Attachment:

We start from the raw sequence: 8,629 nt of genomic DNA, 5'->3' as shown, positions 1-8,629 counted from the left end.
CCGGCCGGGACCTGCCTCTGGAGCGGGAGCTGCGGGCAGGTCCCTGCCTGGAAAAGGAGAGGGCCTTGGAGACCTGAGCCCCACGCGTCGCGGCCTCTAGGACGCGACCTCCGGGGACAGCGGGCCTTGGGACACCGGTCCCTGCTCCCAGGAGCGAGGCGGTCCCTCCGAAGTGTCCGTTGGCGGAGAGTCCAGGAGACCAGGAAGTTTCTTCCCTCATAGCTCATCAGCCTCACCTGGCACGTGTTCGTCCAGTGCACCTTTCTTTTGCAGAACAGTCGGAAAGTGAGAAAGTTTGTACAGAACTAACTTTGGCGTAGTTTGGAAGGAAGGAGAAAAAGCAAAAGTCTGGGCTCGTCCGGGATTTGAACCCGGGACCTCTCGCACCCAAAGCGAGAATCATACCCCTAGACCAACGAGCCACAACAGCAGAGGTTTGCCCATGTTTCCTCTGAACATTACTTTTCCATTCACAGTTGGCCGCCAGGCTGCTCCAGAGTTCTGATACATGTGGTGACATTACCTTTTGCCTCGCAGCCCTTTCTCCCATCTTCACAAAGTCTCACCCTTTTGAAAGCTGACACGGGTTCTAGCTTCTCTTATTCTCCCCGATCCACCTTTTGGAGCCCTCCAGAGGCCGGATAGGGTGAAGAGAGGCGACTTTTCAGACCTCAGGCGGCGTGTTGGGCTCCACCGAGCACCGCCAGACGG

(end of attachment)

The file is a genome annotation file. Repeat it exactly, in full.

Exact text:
We start from the raw sequence: 8,629 nt of genomic DNA, 5'->3' as shown, positions 1-8,629 counted from the left end.
CCGGCCGGGACCTGCCTCTGGAGCGGGAGCTGCGGGCAGGTCCCTGCCTGGAAAAGGAGAGGGCCTTGGAGACCTGAGCCCCACGCGTCGCGGCCTCTAGGACGCGACCTCCGGGGACAGCGGGCCTTGGGACACCGGTCCCTGCTCCCAGGAGCGAGGCGGTCCCTCCGAAGTGTCCGTTGGCGGAGAGTCCAGGAGACCAGGAAGTTTCTTCCCTCATAGCTCATCAGCCTCACCTGGCACGTGTTCGTCCAGTGCACCTTTCTTTTGCAGAACAGTCGGAAAGTGAGAAAGTTTGTACAGAACTAACTTTGGCGTAGTTTGGAAGGAAGGAGAAAAAGCAAAAGTCTGGGCTCGTCCGGGATTTGAACCCGGGACCTCTCGCACCCAAAGCGAGAATCATACCCCTAGACCAACGAGCCACAACAGCAGAGGTTTGCCCATGTTTCCTCTGAACATTACTTTTCCATTCACAGTTGGCCGCCAGGCTGCTCCAGAGTTCTGATACATGTGGTGACATTACCTTTTGCCTCGCAGCCCTTTCTCCCATCTTCACAAAGTCTCACCCTTTTGAAAGCTGACACGGGTTCTAGCTTCTCTTATTCTCCCCGATCCACCTTTTGGAGCCCTCCAGAGGCCGGATAGGGTGAAGAGAGGCGACTTTTCAGACCTCAGGCGGCGTGTTGGGCTCCACCGAGCACCGCCAGACGG